absorb the culture and create. and you can look for us to be a technology hub going forward and we have never been followers. and have always been leaders. it's a very unique place and a great place to live. i relax by driving through and gatherings and reliving great memorize of being a kid in oakland and then i may end up just parking around little grand lake theatre and drive down and take a look at the paramount and so if there is a play that is happening and so the first thing that i tell people is go to jack land square and you will be surprised that we have a square and so shore line and it is the it could be the giving of great say food and go see things that inspire me about oakland is again it's ability to change. for every think that you would every say negative about oakland, i can say ten positives we are our own city. oakland to know it, is to love it.. >> (applause) all right. so thank you mayor khan and now we have for san francisco coming up and to sso to welcome mayor lee welcome kristine row wish senator vice senior vice president of service area of case zero per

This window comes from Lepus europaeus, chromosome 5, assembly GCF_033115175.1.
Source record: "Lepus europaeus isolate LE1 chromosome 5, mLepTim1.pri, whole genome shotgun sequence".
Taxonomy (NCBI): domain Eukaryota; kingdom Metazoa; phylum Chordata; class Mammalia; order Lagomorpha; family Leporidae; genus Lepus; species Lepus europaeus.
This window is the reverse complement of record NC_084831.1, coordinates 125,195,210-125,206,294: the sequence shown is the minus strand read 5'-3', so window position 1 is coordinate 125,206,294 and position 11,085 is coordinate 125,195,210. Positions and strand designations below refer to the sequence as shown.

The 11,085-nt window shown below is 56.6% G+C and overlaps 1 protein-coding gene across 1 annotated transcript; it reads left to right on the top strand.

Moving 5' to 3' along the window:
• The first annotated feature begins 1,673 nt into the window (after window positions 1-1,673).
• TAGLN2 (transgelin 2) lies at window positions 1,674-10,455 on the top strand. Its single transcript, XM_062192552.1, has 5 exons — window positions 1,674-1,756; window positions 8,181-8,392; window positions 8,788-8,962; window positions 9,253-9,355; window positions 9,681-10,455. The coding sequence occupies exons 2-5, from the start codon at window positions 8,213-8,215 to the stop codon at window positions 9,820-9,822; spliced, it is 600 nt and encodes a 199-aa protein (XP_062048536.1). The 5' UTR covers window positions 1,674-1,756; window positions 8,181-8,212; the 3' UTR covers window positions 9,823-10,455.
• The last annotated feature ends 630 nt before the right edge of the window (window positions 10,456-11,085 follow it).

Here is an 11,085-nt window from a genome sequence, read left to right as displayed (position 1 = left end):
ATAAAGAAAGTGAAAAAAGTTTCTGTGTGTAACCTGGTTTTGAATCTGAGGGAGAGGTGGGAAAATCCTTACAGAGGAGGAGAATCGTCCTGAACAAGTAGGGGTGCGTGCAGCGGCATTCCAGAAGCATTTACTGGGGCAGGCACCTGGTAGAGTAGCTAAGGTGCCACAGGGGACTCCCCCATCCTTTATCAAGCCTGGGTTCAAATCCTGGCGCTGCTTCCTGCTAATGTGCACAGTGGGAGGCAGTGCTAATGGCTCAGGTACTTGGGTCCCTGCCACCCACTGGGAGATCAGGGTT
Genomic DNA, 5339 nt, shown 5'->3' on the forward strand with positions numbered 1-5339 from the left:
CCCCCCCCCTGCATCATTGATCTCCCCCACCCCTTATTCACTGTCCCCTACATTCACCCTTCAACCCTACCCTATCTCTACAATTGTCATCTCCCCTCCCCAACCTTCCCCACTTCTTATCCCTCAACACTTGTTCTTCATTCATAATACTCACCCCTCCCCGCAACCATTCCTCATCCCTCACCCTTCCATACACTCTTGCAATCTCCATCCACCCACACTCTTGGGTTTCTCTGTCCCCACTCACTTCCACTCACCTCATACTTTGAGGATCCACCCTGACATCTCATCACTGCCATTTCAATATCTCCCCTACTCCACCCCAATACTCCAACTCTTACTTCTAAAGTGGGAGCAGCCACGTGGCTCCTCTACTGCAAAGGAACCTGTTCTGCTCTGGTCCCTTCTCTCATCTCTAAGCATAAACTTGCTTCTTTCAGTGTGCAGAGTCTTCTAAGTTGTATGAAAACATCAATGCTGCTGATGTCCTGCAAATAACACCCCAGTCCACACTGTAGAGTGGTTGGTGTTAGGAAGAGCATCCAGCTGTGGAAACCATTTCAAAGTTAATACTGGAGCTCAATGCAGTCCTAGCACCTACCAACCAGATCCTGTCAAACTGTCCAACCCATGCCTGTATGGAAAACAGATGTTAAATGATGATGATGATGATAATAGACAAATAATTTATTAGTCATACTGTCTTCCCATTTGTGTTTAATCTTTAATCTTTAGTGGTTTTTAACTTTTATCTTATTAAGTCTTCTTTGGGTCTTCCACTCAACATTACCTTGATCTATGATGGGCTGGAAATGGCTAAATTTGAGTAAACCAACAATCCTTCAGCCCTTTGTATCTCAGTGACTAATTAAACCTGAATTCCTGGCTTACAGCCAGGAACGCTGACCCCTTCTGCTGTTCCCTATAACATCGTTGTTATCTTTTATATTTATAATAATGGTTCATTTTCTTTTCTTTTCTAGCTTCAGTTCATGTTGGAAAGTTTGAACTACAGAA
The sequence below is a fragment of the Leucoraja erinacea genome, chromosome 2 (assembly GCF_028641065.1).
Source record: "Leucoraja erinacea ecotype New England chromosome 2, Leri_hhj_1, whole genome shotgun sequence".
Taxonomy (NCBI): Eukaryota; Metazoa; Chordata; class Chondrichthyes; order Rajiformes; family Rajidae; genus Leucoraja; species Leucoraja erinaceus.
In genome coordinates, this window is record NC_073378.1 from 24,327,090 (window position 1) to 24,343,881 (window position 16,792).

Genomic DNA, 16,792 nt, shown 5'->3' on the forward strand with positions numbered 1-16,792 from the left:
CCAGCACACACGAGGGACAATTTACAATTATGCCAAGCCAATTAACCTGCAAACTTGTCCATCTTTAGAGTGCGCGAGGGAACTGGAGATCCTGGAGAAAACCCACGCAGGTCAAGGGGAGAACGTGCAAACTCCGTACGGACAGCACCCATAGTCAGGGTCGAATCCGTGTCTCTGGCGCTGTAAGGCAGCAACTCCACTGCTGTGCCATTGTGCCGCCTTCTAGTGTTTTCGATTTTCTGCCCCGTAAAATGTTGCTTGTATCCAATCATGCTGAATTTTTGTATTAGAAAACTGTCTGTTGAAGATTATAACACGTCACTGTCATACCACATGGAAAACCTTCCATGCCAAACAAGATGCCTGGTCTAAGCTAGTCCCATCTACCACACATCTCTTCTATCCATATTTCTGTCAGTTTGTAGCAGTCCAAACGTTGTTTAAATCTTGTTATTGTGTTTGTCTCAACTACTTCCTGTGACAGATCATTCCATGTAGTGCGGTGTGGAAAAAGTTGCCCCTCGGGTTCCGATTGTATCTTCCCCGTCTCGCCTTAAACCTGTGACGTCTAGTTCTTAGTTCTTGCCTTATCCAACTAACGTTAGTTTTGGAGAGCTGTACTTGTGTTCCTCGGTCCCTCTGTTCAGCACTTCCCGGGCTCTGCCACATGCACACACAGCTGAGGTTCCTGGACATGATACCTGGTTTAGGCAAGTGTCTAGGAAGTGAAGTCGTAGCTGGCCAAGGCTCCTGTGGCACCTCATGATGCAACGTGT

technology is a one-stop shop. >>> the other thing that becomes very special is [inaudible] there is nowhere else go from here. . (applause) let me conclude with a little bit of sports and that is to say that, we are just about in spring training, world champions san francisco. also we are putting a bid together for super bowl 50, or 51 whichever one they will take, i'm be happy with that, yes, you know, we have got world baseball series coming in in march, in the at&t park, we have america's cup 55 days of sailing coming in the summer charles schwab cup in october and now, we are getting ready potentially to have more international sporting ebbs that really come to compliment what we do not just in san francisco but for the whole bay area and i want to suggest to you that we have an opportunity to do that through the one s f program that we created to sustain all of the theater we are doing to make sure we do it right with your help. and i'll say to you're to you and i think i have said this in some other circles, knowing when we were at the five-yard line, ethree min